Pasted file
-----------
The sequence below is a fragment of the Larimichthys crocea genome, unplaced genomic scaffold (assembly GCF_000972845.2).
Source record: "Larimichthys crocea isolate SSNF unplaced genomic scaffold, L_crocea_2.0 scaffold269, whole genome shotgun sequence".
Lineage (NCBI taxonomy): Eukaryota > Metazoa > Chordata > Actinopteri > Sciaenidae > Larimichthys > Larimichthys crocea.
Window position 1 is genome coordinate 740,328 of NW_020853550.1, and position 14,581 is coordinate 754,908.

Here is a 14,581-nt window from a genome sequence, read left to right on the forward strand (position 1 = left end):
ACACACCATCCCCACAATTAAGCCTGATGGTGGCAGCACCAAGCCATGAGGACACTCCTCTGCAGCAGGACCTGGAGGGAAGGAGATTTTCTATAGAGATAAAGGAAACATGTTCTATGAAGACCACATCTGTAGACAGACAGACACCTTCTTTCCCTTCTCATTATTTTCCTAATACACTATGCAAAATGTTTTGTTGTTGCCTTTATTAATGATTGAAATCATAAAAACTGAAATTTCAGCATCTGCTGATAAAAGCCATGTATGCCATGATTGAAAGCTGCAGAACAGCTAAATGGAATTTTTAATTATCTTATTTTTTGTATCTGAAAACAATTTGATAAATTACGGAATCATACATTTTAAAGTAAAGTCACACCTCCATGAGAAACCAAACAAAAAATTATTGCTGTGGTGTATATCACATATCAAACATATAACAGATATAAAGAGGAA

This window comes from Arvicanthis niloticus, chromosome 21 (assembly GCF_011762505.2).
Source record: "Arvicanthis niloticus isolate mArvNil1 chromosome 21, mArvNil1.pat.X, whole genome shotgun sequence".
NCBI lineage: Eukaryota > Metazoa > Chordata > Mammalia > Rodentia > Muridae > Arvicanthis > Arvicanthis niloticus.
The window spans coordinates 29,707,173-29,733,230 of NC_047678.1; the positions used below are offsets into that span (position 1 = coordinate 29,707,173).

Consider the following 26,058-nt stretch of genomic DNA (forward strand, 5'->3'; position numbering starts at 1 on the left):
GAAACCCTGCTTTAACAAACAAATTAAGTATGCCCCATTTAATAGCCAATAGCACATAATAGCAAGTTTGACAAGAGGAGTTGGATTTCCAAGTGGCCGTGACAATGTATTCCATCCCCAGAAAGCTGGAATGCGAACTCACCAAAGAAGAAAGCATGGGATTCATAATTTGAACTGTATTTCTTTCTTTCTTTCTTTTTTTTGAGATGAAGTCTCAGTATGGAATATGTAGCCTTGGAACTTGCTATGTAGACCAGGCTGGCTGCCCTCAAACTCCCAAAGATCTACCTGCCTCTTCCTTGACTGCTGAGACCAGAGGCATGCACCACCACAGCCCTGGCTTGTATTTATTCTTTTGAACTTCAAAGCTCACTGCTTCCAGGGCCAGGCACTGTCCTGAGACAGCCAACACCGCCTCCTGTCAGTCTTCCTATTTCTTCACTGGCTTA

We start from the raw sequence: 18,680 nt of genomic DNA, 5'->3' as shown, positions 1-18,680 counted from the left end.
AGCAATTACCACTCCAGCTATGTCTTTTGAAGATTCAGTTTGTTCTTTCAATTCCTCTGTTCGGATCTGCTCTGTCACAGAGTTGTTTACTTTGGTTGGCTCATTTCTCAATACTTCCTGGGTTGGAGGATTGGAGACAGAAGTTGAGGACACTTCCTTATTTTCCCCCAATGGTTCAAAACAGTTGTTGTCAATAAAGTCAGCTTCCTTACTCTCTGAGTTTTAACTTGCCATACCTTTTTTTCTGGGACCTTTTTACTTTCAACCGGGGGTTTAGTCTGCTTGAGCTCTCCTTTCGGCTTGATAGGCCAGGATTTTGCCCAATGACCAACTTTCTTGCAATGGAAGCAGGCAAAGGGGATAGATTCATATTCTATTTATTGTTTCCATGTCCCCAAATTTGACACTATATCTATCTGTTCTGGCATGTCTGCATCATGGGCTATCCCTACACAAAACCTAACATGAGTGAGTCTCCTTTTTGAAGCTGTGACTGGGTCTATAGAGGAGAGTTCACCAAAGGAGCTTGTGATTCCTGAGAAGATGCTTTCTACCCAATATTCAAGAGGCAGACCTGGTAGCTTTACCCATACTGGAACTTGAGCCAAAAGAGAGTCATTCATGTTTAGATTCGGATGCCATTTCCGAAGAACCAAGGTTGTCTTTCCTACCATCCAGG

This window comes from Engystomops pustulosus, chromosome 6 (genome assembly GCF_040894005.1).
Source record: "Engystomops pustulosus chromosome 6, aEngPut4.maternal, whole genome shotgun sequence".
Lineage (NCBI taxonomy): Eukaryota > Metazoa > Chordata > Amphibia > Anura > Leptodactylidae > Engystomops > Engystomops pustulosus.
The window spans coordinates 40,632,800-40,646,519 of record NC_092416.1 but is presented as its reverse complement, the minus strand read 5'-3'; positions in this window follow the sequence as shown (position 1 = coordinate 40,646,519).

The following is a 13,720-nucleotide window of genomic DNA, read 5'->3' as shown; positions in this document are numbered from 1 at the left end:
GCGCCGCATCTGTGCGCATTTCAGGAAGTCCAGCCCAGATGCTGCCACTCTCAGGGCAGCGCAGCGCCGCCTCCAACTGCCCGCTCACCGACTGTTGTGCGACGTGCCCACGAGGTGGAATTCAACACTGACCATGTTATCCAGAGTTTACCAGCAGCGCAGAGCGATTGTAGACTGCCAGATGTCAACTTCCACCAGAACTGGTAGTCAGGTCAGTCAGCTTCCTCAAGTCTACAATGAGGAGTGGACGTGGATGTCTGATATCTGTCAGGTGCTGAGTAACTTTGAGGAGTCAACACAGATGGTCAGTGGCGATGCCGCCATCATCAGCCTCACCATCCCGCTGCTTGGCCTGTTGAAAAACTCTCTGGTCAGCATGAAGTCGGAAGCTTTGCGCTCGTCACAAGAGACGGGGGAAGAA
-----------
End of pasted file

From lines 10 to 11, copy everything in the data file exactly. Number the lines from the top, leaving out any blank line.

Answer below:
The window spans coordinates 29,707,173-29,733,230 of NC_047678.1; the positions used below are offsets into that span (position 1 = coordinate 29,707,173).

Consider the following 26,058-nt stretch of genomic DNA (forward strand, 5'->3'; position numbering starts at 1 on the left):